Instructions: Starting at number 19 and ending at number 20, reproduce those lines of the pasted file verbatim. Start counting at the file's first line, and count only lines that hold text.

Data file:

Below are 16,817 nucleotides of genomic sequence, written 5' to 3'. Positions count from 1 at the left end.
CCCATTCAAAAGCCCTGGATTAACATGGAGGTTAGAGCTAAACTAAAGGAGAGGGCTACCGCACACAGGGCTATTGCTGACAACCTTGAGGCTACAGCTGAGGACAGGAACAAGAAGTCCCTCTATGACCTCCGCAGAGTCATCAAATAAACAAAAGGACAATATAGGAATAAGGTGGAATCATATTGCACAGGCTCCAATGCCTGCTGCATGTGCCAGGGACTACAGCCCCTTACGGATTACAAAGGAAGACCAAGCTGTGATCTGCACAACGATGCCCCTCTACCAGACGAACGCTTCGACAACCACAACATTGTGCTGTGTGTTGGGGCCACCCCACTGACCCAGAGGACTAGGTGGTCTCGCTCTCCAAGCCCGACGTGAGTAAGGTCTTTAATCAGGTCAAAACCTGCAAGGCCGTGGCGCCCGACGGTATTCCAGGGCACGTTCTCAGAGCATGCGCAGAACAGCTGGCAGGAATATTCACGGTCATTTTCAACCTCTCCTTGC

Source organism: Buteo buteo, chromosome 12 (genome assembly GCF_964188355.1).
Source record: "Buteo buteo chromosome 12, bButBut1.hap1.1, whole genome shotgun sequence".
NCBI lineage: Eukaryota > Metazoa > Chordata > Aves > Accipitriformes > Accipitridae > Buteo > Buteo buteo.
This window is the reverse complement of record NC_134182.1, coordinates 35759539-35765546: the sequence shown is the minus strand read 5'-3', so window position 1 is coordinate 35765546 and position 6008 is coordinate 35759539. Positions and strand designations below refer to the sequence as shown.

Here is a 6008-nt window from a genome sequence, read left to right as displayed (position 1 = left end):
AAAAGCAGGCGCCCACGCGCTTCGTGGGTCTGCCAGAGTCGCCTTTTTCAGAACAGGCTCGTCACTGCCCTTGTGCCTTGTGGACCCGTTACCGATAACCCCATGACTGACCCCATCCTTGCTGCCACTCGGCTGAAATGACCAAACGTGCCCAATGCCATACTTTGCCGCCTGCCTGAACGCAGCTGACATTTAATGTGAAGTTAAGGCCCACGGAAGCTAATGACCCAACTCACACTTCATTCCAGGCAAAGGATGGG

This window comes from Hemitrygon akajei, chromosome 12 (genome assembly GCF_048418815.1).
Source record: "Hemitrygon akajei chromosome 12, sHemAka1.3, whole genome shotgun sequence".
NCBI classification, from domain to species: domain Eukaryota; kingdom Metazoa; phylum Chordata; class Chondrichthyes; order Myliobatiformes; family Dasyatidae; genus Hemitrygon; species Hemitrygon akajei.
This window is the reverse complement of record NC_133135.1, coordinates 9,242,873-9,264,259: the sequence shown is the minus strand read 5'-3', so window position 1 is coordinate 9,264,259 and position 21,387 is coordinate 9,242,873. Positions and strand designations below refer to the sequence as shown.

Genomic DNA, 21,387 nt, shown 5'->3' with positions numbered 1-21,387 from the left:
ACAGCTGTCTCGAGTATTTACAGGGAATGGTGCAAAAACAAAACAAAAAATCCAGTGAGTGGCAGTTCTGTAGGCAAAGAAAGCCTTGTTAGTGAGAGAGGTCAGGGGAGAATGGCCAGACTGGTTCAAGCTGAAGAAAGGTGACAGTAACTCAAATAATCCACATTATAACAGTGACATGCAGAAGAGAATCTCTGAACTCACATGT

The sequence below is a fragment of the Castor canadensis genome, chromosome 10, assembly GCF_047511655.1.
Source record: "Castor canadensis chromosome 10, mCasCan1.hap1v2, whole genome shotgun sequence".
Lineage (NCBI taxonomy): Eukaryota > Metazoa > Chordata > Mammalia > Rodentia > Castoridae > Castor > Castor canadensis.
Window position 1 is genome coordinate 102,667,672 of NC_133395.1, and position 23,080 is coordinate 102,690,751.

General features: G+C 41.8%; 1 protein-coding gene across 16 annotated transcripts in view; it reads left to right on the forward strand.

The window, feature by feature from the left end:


General features: G+C 41.8%; 1 protein-coding gene across 16 annotated transcripts in view; it reads left to right on the forward strand.

The window, feature by feature from the left end: